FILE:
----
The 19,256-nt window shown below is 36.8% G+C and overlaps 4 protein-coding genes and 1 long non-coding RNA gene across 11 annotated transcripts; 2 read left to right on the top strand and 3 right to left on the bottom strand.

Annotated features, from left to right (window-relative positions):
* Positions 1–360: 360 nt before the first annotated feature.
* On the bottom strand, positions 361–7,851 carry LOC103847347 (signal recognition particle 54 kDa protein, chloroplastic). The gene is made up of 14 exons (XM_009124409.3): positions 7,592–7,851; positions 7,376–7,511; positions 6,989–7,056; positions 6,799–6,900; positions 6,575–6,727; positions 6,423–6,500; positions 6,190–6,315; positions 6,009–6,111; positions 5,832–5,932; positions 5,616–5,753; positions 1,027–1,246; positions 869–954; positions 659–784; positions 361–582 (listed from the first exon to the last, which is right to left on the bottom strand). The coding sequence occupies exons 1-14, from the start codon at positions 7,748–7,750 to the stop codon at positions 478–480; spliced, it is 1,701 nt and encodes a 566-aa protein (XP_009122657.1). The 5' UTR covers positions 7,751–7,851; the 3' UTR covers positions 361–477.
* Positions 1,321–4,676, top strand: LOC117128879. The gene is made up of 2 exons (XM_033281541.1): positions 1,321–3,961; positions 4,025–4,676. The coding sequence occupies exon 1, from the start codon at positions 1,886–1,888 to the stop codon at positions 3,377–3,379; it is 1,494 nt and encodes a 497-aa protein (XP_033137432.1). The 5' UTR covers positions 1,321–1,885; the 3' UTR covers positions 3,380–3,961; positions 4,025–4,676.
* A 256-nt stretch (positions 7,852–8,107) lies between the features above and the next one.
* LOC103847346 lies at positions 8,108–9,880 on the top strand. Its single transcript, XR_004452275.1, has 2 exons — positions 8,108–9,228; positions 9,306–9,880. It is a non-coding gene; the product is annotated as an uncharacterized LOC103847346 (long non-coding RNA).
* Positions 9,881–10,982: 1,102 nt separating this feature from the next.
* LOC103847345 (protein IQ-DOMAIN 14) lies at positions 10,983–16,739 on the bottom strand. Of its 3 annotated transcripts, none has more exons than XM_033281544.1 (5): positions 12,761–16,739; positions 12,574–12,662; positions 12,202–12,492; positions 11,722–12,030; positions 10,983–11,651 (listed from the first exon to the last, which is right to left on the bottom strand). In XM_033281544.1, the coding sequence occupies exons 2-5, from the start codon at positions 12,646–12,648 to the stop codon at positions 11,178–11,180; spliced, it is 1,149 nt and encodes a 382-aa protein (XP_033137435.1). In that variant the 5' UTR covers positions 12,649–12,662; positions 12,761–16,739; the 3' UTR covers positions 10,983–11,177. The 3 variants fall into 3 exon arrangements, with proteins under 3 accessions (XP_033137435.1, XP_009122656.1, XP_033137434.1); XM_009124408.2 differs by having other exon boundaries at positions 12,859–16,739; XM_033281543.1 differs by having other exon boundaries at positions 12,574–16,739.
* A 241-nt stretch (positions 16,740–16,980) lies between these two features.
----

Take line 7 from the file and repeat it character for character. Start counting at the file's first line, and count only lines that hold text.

* LOC103847346 lies at positions 8,108–9,880 on the top strand. Its single transcript, XR_004452275.1, has 2 exons — positions 8,108–9,228; positions 9,306–9,880. It is a non-coding gene; the product is annotated as an uncharacterized LOC103847346 (long non-coding RNA).